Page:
NESHAN, The Iranian Graphic Design Magazine

Member of International Council of Design ico-D

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Neshan 46/47

Archive - III

Daily Practice; On the Virtue of Beholding

Yourik Karimmasihi

There are many words in Persian for the act of seeing literally or metaphorically, some with Persian and some with Arabic origins, such as looking, seeing, observing, noticing, watching, discerning, perceiving, and beholding. This indicates the importance of looking in the eyes of Iranians in the present and past. In the past daily life and pre-modern education, in which learning mainly was achieved through observation, the practice of observing was an important step in learning. You might attend school in order to be taught and study or you might not attend school and learn on your own by observing without any teacher to teach and you could teach yourself and be self-taught. In modern and post-modern times, observing still is required in learning for those who truly seek to learn and are not content with what their teacher teaches. 

The practice of beholding and learning through observing is more enjoyable without any good-humored or ill-humored teacher around. The exploratory joy of learning in such a way that you stand and watch wherever and how much you desire and explore as much as your capacity allows. This is the joy of observing and the pleasure of beholding! The covers you will see the following pages will bring you this kind of joy and pleasure. The joy which derives its value from observing, looking around, and watching.
In visual arts and fields, the act of watching and observing is a key step in learning and entering this new world. In such a manner that looking at the work of art enables us to discover its nature. Observing is learning.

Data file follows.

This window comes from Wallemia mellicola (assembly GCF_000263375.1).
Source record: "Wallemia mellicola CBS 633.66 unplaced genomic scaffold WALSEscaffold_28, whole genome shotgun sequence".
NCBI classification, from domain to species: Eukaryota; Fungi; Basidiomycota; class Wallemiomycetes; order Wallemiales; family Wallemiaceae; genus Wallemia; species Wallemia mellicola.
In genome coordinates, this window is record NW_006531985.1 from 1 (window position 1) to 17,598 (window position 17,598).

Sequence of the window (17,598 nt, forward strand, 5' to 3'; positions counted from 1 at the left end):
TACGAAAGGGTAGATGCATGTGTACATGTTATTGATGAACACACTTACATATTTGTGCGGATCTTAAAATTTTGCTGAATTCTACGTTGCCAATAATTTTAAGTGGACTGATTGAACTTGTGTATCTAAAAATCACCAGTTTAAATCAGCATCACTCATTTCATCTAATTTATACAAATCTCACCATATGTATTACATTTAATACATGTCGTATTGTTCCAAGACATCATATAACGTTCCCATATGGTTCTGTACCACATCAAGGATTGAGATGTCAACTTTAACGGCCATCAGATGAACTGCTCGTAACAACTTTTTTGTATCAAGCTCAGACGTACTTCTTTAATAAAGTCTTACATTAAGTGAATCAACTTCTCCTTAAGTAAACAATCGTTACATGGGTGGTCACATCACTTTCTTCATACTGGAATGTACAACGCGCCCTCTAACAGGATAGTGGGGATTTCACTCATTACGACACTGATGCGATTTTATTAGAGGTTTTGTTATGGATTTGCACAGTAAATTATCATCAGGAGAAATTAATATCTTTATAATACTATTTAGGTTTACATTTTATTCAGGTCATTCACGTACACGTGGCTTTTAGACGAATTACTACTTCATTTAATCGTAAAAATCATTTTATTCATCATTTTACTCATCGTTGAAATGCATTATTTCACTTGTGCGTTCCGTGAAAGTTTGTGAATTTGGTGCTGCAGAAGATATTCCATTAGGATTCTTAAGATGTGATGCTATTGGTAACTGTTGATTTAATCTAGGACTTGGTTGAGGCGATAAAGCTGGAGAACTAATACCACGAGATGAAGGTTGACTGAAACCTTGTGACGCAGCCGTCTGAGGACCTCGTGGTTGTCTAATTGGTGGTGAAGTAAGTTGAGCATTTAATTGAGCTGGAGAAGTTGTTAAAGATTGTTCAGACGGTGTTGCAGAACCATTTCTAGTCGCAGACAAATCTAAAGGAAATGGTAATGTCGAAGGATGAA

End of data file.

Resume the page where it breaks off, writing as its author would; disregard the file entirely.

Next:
Book cover designs change because of the book designers’ talents and abilities or cultural capacities or tastes of the time. Looking at the covers in the following pages, apart from watching something beautiful, is a practice to behold, learn, enjoy and discover the technical and art capacity of a not-much-far-distant past and they are also a document of our printed visual arts of the past to be shown to near and distant acquaintances “so they would not say we were not in possession of such knowledge”.1

* The covers for this note were given to Neshan by our dear friend, Amir Keykhosro Kiani collected from his personal library. We are enormously grateful to him. 
 1. Last words in Bondar Bidakhsh: In the Testament of Bondar Bidakhsh, in Trilateral Readings by Bahram Beyzai, Roshangaran Women’s Studies Publishing, Tehran, 1997.p.99

Yourik Karimmasihi

Born in 1964. Photographer, photo researcher, author of 12 books in the field of photography, cinema, fiction, play, and two books on photography and story ready to be published. He is the author of dozens of articles on film criticism, literature, visual arts, and performing arts, published in the Iranian press.


And What Was In Its Own Possession*

Alireza Mostafazadeh Ebrahimi

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Opinion - I

Five Main Forms of Design in Narrative Storytelling

Mohammad Hasan Shahsavari

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Opinion - II

Shape of Imagination; An Interaction between Image and Imagination

Yourik Karimmasihi

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Opinion - III

Inside a Poem

Roshanak Keyghobadi

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Book as a Blank Canvas

Ali Bakhtiari

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Design Today

The Not-So-Subtle Art Of Book Cover Design

Sarah Snaith

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Face To Face - I

Broken Promises; Face To Face With Jennifer Sterling

Majid Abbasi

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Face To Face - II

Literature, Performance And Design; Face To Face With Warren Lehrer

Steven Heller

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Reference - I

The Visual Lyrism Of Apollinaire

Vanina Pinter

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Reference - II

Christian Chruxin: Master Of The Serial

Jens Mueller

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Reference - III

Across Disciplines: Literature And Graphic Design

Aysegül Izer

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Archive - I

The Book Of Books; The Many Fates And Faces Of Livre D’artiste.

Olga Severina

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Archive - II

Verbo-Visual Pyrotechnics! An Overview Of Concrete Poetry

Foad Farahani

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Archive - IV

Scrap Paper Poetry

Aria Kasaei

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Haghighi’s Typefaces

Borna Izadpanah

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My House is Cloudy; Farshid Mesghali’s illustrations for Nima Yushij’s poems

Ali Bakhtiari

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